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Freight Market Update: January 15, 2020

Ocean and air freight rates and trends; customs and trade industry news for the week of January 15, 2020.

Freight Market Update: January 15, 2020

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Ocean Freight Market Update

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Air Freight Market Update

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Freight Market News

US Bike Makers Struggle to Replace Chinese Supply Chains The Phase 1 trade deal signed by the US and China today leaves the 25% tariff on bikes and many other products from China. The difficulty of sourcing bicycles from outside China will be familiar to many industries, according to Reuters, which cites a Cowen & Co. survey showing only 28% of North American companies had moved supply chains away from China.

Carrier Overcapacity Will Continue in 2020 New research predicts that supply will continue to surpass demand in container shipping this year. New ships are likely to add 1.2 million TEUs, with about half of those on ultra large container vessels (ULCV), according to American Shipper. Conversely, even if blank sailings equal or surpass the 253 recorded in 2019 (up from 145 in 2018) while hundreds of ships stop sailing to be fitted with scrubbers, surplus supply should give freight buyers a pricing advantage in 2020.

Meanwhile, this week, Flexport Chief Economist Dr. Phil Levy noted the following economic highlights:

  • US Job Market Moderation. Nonfarm payrolls increased by 145,000 jobs in December, slightly below expectations. The unemployment rate remained at a very low 3.5%. One closely watched indicator of whether the economy is overheating, wage growth, came in at an annual 2.9%. That figure was below expectations and the first reading below 3% since mid-2018.
  • World Bank Gloom. In its Global Economic Prospects report, the Bank estimated global growth at 2.4% in 2019, the lowest level since the global financial crisis. That, and the prediction of 2.5% for 2020, were downward revisions from previous estimates.
    • The report also lamented a broad-based slowdown in labor productivity growth—a key determinant of living standards. It warned of rapid global debt buildup, of the sort that usually brings financial crises in the developing world.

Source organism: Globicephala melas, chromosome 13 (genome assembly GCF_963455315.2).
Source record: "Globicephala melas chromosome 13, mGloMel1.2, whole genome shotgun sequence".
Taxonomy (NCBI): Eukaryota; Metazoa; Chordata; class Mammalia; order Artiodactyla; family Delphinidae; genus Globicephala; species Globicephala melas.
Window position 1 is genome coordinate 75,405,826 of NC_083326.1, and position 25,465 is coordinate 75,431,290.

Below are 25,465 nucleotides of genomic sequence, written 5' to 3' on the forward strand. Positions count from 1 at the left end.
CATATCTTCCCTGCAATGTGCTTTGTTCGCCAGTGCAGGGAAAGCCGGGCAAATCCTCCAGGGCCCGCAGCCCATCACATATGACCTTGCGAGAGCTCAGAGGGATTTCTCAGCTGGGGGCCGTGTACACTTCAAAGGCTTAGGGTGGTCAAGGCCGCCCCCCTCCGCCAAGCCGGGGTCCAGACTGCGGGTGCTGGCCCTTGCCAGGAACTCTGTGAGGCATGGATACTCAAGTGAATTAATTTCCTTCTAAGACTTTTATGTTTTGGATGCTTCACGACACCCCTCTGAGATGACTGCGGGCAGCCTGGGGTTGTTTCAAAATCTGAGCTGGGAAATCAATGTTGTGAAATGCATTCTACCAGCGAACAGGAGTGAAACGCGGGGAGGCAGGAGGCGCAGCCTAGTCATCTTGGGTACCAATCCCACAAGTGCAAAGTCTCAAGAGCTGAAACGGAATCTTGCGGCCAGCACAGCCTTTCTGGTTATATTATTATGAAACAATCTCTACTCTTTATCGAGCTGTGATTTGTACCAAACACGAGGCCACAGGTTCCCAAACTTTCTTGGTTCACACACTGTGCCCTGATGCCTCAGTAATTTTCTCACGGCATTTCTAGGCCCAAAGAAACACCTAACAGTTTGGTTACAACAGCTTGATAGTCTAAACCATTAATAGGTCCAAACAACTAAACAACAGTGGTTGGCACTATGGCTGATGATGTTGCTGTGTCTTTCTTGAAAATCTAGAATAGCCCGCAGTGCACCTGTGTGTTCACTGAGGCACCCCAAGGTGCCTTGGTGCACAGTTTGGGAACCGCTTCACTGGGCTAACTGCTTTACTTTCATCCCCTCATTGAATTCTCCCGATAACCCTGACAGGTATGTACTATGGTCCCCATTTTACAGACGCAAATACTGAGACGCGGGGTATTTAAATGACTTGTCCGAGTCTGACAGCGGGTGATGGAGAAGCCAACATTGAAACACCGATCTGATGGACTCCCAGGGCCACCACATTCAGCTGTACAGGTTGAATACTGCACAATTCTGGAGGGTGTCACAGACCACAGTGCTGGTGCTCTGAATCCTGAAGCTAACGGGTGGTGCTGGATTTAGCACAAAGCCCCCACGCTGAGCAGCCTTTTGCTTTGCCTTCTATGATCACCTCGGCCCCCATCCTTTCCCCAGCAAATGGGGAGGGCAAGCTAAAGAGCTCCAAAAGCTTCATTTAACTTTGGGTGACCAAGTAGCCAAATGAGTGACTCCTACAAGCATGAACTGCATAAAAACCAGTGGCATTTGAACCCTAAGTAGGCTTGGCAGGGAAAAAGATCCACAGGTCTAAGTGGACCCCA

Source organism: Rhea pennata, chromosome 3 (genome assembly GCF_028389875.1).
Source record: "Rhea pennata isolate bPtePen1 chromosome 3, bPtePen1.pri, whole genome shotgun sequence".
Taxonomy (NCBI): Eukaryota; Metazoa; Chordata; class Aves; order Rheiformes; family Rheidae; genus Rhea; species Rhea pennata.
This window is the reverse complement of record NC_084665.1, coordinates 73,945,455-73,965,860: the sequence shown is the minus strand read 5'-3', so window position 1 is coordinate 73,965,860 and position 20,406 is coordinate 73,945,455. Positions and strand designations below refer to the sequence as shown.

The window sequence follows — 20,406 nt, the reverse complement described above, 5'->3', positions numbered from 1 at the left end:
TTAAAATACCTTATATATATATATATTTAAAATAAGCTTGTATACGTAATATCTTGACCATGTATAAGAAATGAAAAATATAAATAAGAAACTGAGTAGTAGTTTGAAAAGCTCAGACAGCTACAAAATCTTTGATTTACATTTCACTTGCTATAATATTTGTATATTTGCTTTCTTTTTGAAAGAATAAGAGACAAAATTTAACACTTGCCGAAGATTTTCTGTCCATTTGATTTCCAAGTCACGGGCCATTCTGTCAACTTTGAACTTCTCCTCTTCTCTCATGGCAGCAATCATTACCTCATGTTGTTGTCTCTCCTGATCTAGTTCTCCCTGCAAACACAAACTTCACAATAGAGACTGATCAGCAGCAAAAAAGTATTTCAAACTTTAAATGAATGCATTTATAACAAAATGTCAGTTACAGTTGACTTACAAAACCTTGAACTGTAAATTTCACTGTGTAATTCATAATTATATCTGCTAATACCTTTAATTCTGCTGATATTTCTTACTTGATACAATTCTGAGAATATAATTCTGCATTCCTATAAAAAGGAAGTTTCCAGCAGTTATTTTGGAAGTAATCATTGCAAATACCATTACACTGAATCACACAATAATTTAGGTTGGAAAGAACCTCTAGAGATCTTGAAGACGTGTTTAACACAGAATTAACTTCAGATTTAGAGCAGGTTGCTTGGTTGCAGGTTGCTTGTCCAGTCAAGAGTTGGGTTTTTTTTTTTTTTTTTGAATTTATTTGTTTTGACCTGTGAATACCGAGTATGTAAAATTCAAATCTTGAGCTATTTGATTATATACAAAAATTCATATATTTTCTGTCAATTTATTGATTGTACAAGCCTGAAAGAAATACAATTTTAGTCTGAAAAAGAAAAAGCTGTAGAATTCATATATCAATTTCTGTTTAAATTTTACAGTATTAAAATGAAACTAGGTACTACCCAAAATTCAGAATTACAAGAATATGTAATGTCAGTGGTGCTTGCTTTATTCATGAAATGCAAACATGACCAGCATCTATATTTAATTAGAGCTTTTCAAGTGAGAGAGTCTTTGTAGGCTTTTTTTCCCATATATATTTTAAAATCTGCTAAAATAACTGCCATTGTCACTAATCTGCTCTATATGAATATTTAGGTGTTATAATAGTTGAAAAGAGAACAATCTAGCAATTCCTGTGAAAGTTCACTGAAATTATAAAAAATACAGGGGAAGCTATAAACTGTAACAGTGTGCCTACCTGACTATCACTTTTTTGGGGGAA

• China Phase One Deal Signing. As expected, a Chinese delegation will be coming to Washington this week to sign the trade deal that has been bruited since October. In two less-anticipated developments: China purchased Brazilian soybeans, casting further doubt on ambitious agricultural targets in this week’s deal; and President Trump said he may wait to conclude Phase Two until after the November election. That delay would leave 25% or 7.5% Section 301 tariffs in place on well over half of U.S. imports from China.
    • An academic study updated earlier work to confirm that the cost of the China tariffs is falling almost entirely on U.S. consumers and businesses.

Customs and Trade Updates

MTB Petition Process
The International Trade Commission (ITC) received more than 4,000 petitions for reduced duties under the Miscellaneous Tariff Bill. The next step is the public commenting phase, where comments can be submitted between January 10 and February 24 for the ITC to consider. Feedback must be filed through its portal. Once the comment period closes, the ITC will compile a final list and submit it to Congress for approval in the fall of 2020.

CBP Releases 2020 Calendar and Updates its User Fees
Customs and Border Protection (CBP) sent a Cargo Systems Messaging Service (CSMS) message listing the Federal Holidays that will be observed during the 2020 calendar year. In addition, it updated its user fees page to reflect all fees, outside of duties in connection with import or export of goods from the US.

**For a roundup of tariff-related news, visit Tariff Insider


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